Gonzalez, Lorena L. (2009-05). Why Can't We All Be Friends? Do Friendships Influence a Person's Perception of Racial Teasing?. Doctoral Dissertation. Thesis uri icon

abstract

  • The purpose of this study was to explore how having Mexican American friends influences a person?s perception to racial/ethnic (Mexican American) specific teasing. This study sought to extend the research on friendships and prejudice by investigating how friendship influences a person rating of ethnic specific teasing. This study is significant because promoting interracial friendships could be an avenue to alleviate some of the negative effects of racial teasing. Moreover, it may help facilitate and create a more comfortable social environment that might help ethnic minorities in school. Participants were asked to rate vignettes, including characters that were identified as Mexican American, which contained racial/ethnic specific teasing. They were asked to rate the vignettes according to adjectives that were either positive or negative, such as: humorous, friendly, mean, and cruel. Additionally, measures of empathy, social desirability, prejudice, and white racial consciousness were administered. Participants were asked to think of a Mexican American friend and complete a questionnaire, the Acquaintance Description Form F-2, as a way of measuring the intensity and closeness of this friendship. The major hypothesis was that participants who indicated a greater and more intense friendship with their Mexican American friend would rate the teasing as less positive and more disapproving. Analysis found that people have a more disapproving attitude toward teasing to the extent that they have, respectively, at least one Mexican American friend or a higher level of exposure to African Americans. Statuses of white racial consciousness were also found to be strong predictors for how participants rated vignettes. Findings somewhat supported both the Extended Contact Theory and the Intergroup Contact Theory, adding to the literature that finds when groups spend not only time together but quality time together benefits can be expected. Some of these benefits may help to reduce the positive perception of racial teasing and presumably less racial teasing. Future research should explore the relationship between white racial consciousness and attitudes and perceptions of racial specific teasing as a strong associate between the two emerged in this study. Additionally future research may explore whether less positive feelings of racial teasing is related to less racial teasing behaviors.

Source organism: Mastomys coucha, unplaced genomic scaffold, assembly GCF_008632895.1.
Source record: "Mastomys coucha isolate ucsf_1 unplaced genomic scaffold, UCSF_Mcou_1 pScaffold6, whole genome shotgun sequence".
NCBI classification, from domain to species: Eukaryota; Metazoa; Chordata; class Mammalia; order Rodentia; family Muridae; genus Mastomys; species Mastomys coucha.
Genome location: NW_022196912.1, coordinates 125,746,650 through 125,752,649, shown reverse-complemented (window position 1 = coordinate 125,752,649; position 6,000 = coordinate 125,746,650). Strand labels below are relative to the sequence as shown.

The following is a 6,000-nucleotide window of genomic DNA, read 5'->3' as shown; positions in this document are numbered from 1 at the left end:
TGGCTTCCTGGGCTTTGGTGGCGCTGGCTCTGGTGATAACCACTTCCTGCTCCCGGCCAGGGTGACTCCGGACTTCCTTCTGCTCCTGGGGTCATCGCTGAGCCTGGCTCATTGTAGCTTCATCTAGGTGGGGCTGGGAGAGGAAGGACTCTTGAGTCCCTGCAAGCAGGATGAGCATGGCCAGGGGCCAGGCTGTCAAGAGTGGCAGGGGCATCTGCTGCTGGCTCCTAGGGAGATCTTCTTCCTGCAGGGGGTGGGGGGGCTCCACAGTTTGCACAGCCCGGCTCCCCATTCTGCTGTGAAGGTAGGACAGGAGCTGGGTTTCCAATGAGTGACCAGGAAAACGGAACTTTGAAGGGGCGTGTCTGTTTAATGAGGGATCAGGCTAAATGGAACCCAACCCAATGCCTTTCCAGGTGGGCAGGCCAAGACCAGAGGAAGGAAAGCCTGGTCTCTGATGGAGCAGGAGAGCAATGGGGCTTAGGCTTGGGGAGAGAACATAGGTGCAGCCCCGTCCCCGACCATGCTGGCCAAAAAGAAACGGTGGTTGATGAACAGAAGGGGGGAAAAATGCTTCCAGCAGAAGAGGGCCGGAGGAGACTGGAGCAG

• The purpose of this study was to explore how having Mexican American friends

    influences a person?s perception to racial/ethnic (Mexican American) specific teasing.

    This study sought to extend the research on friendships and prejudice by investigating

    how friendship influences a person rating of ethnic specific teasing. This study is

    significant because promoting interracial friendships could be an avenue to alleviate

    some of the negative effects of racial teasing. Moreover, it may help facilitate and create

    a more comfortable social environment that might help ethnic minorities in school.

    Participants were asked to rate vignettes, including characters that were

    identified as Mexican American, which contained racial/ethnic specific teasing. They

    were asked to rate the vignettes according to adjectives that were either positive or

    negative, such as: humorous, friendly, mean, and cruel. Additionally, measures of

    empathy, social desirability, prejudice, and white racial consciousness were

    administered. Participants were asked to think of a Mexican American friend and

    complete a questionnaire, the Acquaintance Description Form F-2, as a way of

    measuring the intensity and closeness of this friendship. The major hypothesis was that participants who indicated a greater and more

    intense friendship with their Mexican American friend would rate the teasing as less

    positive and more disapproving. Analysis found that people have a more disapproving

    attitude toward teasing to the extent that they have, respectively, at least one Mexican

    American friend or a higher level of exposure to African Americans. Statuses of white

    racial consciousness were also found to be strong predictors for how participants rated

    vignettes.

    Findings somewhat supported both the Extended Contact Theory and the

    Intergroup Contact Theory, adding to the literature that finds when groups spend not

    only time together but quality time together benefits can be expected. Some of these

    benefits may help to reduce the positive perception of racial teasing and presumably

    less racial teasing. Future research should explore the relationship between white racial

    consciousness and attitudes and perceptions of racial specific teasing as a strong

    associate between the two emerged in this study. Additionally future research may

    explore whether less positive feelings of racial teasing is related to less racial teasing

    behaviors.

publication date

  • May 2009